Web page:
I was in my fifth year of recovery from substance abuse when I found out there
was something else going on with me. Looking back, I can see that it was
depression that I hoped to hide from in using drugs and alcohol. I had
to be talked out of my bed in the morning. I would hear other people talking,
but I was too numb to understand what they were saying to me.
Finally, a friend suggested I see my doctor, who recommended
I visit a psychiatrist. I started therapy while participating in a 12-step
recovery program at the same time. The psychiatrist started me on Prozac,
but it didn't work for me. I was still in a deep depression. I was then
given Wellbutrin. It not only helped my mind to slow down, so I could
think of one thing at a time, it helped me stop smoking cigarettes. Finally,
I was able to take that first step toward full recovery.
I've been delivered from the medication for a little over
3 years now. There are times when life seems overwhelming, and I
would consider going back on the medication, but I concentrate on the
relationship I have with God, saying to myself I can do all things through
Christ who strengthens me, and God would never leave me nor forsake me.
It gives me so much power to face anything that comes up. My Christianity
has been the most important thing to me.
I am a member at a great church in the city of Sunrise, FL,
called The Faith Center. I participate in the Overcomer Ministry with
people who have overcome drugs, alcohol, and many other things. I'm also
with the drama ministry, as well as a women's ministry outside of my
church called Woman 2 Woman. We have a monthly breakfast to minister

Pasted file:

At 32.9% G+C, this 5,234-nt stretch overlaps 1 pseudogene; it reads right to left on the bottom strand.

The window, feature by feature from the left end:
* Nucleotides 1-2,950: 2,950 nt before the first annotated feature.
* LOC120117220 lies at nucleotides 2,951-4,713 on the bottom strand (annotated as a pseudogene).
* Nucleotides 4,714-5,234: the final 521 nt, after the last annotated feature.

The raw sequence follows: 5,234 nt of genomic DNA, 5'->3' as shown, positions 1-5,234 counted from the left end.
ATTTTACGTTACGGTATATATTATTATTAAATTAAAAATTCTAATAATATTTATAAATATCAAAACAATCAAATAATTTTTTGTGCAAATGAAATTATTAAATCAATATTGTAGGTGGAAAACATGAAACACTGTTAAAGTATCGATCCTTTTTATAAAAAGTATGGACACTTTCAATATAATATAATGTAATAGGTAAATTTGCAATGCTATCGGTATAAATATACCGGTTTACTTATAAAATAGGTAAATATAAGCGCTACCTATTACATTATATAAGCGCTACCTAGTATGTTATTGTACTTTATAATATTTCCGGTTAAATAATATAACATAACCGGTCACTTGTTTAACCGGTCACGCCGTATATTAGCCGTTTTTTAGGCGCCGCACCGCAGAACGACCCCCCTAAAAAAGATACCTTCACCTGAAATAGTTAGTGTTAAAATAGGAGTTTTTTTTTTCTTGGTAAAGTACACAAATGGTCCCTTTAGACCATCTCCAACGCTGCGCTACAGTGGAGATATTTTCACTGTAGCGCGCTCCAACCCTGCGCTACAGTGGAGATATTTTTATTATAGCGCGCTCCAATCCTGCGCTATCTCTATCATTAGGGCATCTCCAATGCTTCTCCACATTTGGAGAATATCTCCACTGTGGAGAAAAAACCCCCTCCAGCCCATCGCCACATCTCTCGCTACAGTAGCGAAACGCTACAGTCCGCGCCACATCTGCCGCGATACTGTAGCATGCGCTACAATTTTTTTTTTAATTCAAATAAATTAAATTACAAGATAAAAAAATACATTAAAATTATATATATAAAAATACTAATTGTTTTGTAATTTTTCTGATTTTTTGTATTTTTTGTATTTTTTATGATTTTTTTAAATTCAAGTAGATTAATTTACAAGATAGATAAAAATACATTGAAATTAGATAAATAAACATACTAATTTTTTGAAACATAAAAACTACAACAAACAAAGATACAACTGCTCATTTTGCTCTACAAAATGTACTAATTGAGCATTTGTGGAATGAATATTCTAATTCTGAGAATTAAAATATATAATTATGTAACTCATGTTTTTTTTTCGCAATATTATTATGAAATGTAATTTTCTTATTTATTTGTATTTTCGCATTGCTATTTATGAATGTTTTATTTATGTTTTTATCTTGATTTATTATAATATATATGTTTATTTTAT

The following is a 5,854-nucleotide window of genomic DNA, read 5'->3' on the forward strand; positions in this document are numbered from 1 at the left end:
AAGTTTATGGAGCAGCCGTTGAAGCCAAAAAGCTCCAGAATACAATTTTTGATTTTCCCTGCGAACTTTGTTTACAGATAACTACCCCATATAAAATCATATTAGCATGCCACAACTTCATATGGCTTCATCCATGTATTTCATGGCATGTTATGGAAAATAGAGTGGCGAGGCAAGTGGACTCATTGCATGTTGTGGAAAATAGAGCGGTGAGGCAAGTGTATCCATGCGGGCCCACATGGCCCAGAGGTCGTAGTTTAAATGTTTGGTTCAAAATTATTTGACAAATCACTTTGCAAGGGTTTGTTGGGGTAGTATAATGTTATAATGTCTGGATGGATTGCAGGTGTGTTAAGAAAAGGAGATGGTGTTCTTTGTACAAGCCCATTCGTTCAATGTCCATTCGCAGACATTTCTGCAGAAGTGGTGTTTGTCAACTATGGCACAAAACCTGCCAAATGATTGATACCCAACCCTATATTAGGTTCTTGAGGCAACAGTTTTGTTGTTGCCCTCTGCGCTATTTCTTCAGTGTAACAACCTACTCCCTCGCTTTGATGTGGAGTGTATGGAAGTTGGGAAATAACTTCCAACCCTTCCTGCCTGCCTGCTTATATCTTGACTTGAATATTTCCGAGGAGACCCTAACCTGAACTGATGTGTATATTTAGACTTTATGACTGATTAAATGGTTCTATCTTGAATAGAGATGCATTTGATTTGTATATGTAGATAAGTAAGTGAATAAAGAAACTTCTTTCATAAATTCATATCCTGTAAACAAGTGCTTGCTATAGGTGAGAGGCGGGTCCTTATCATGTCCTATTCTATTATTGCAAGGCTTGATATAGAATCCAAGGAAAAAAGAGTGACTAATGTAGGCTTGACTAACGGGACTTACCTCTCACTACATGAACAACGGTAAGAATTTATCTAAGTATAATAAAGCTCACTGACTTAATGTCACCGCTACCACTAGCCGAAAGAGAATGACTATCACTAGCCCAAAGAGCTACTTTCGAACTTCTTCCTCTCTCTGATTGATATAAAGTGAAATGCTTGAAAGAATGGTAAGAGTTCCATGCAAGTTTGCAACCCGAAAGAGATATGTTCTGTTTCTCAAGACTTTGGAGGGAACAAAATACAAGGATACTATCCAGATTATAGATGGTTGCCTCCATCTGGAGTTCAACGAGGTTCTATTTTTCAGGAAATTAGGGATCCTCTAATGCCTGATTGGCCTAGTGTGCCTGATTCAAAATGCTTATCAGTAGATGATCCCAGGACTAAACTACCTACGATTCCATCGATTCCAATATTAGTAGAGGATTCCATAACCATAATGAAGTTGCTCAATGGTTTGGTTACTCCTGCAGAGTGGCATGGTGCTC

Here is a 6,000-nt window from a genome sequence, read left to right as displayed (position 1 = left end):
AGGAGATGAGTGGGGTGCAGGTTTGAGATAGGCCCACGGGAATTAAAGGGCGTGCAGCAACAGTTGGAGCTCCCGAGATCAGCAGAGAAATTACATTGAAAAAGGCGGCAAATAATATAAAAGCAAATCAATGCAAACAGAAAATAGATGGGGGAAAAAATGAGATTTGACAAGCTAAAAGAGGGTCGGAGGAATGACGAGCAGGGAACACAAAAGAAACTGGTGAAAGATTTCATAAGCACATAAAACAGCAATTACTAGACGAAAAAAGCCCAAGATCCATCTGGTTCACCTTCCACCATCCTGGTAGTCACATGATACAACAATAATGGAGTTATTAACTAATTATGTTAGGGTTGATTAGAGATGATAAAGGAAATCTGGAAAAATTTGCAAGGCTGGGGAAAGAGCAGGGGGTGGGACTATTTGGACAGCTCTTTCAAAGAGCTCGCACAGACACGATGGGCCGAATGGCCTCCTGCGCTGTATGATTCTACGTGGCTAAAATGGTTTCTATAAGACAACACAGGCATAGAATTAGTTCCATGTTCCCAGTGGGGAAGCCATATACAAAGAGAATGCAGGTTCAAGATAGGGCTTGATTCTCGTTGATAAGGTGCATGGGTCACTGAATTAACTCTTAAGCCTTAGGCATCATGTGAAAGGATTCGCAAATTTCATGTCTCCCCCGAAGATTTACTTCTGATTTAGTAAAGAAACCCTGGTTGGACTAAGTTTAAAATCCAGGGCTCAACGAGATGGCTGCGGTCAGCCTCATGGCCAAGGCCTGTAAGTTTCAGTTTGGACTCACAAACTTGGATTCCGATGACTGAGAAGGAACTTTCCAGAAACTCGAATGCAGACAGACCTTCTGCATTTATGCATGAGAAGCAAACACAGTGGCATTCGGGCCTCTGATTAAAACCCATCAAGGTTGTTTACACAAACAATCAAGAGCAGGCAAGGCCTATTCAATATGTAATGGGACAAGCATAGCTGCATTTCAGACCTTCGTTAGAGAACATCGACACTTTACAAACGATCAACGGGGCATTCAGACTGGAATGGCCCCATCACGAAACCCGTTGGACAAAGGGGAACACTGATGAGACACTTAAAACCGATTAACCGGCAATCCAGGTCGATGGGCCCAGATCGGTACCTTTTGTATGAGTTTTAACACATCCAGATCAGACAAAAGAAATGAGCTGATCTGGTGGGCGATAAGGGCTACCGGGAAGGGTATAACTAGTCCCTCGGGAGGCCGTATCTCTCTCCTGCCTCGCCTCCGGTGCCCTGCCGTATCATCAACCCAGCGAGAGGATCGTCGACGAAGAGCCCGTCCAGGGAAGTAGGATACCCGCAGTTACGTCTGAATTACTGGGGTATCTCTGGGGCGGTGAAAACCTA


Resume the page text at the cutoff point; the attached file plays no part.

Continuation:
to women who are broken in spirit. The goals are to raise money to get
houses for women coming out of prison, so they will have a safe place
to come to, rebuild their credit and relationships with their family,
and become productive members of society.
I asked God to use me—and I am willing to be used. I'm not
afraid or ashamed of what I went through. I want my life to be about
helping people to get to the other side.
I have been an employee for 3 years at the same detox
treatment program that I was a client of several times. I am a social
worker-aide/peer mentor. I run groups in the detox unit 5 days a
week and twice a week with the chemically addicted mentally ill (CAMI).
I am preparing to take the State board test for my Certified Associate
Addiction Professional-1 in September. Often, people with the dual diagnoses
hide behind the addiction because of the stigma associated with the mental
illness. But now help is everywhere and people are coming out of the
boxes they've been in for years.
Thinking back a little over 3 years ago, I could not have
imagined being and feeling so free. I can see a big change in me. Before,
I wanted to die, and now every day is like a new beginning for me. I
can't get enough. I stay grateful for everything. That is my medication